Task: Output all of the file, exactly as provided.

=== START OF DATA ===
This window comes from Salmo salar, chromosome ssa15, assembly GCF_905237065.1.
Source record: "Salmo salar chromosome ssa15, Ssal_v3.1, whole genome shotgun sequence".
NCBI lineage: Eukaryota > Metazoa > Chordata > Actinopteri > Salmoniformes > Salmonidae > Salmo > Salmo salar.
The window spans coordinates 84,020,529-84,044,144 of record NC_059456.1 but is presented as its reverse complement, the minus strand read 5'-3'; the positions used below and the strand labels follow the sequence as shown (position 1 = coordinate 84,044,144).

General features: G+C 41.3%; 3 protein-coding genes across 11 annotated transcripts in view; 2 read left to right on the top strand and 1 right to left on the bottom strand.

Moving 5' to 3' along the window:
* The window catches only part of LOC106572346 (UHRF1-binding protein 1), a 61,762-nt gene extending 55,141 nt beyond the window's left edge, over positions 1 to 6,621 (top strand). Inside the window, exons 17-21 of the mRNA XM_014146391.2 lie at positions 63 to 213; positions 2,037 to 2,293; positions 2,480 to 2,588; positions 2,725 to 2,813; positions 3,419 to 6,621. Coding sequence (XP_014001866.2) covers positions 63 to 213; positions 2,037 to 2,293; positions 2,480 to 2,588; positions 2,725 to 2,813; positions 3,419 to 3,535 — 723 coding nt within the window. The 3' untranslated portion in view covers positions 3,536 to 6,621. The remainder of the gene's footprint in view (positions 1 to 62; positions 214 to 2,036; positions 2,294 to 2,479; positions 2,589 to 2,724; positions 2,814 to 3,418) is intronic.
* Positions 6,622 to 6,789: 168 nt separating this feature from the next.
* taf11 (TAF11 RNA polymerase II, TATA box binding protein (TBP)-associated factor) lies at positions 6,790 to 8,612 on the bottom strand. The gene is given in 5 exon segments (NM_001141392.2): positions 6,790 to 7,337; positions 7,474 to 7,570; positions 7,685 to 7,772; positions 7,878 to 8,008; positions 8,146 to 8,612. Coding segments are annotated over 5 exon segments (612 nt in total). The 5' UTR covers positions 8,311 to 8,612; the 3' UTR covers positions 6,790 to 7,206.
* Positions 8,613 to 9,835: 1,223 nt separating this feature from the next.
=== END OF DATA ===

This window comes from Salmo salar, chromosome ssa15, assembly GCF_905237065.1.
Source record: "Salmo salar chromosome ssa15, Ssal_v3.1, whole genome shotgun sequence".
NCBI lineage: Eukaryota > Metazoa > Chordata > Actinopteri > Salmoniformes > Salmonidae > Salmo > Salmo salar.
The window spans coordinates 84,020,529-84,044,144 of record NC_059456.1 but is presented as its reverse complement, the minus strand read 5'-3'; the positions used below and the strand labels follow the sequence as shown (position 1 = coordinate 84,044,144).

General features: G+C 41.3%; 3 protein-coding genes across 11 annotated transcripts in view; 2 read left to right on the top strand and 1 right to left on the bottom strand.

Moving 5' to 3' along the window:
* The window catches only part of LOC106572346 (UHRF1-binding protein 1), a 61,762-nt gene extending 55,141 nt beyond the window's left edge, over positions 1 to 6,621 (top strand). Inside the window, exons 17-21 of the mRNA XM_014146391.2 lie at positions 63 to 213; positions 2,037 to 2,293; positions 2,480 to 2,588; positions 2,725 to 2,813; positions 3,419 to 6,621. Coding sequence (XP_014001866.2) covers positions 63 to 213; positions 2,037 to 2,293; positions 2,480 to 2,588; positions 2,725 to 2,813; positions 3,419 to 3,535 — 723 coding nt within the window. The 3' untranslated portion in view covers positions 3,536 to 6,621. The remainder of the gene's footprint in view (positions 1 to 62; positions 214 to 2,036; positions 2,294 to 2,479; positions 2,589 to 2,724; positions 2,814 to 3,418) is intronic.
* Positions 6,622 to 6,789: 168 nt separating this feature from the next.
* taf11 (TAF11 RNA polymerase II, TATA box binding protein (TBP)-associated factor) lies at positions 6,790 to 8,612 on the bottom strand. The gene is given in 5 exon segments (NM_001141392.2): positions 6,790 to 7,337; positions 7,474 to 7,570; positions 7,685 to 7,772; positions 7,878 to 8,008; positions 8,146 to 8,612. Coding segments are annotated over 5 exon segments (612 nt in total). The 5' UTR covers positions 8,311 to 8,612; the 3' UTR covers positions 6,790 to 7,206.
* Positions 8,613 to 9,835: 1,223 nt separating this feature from the next.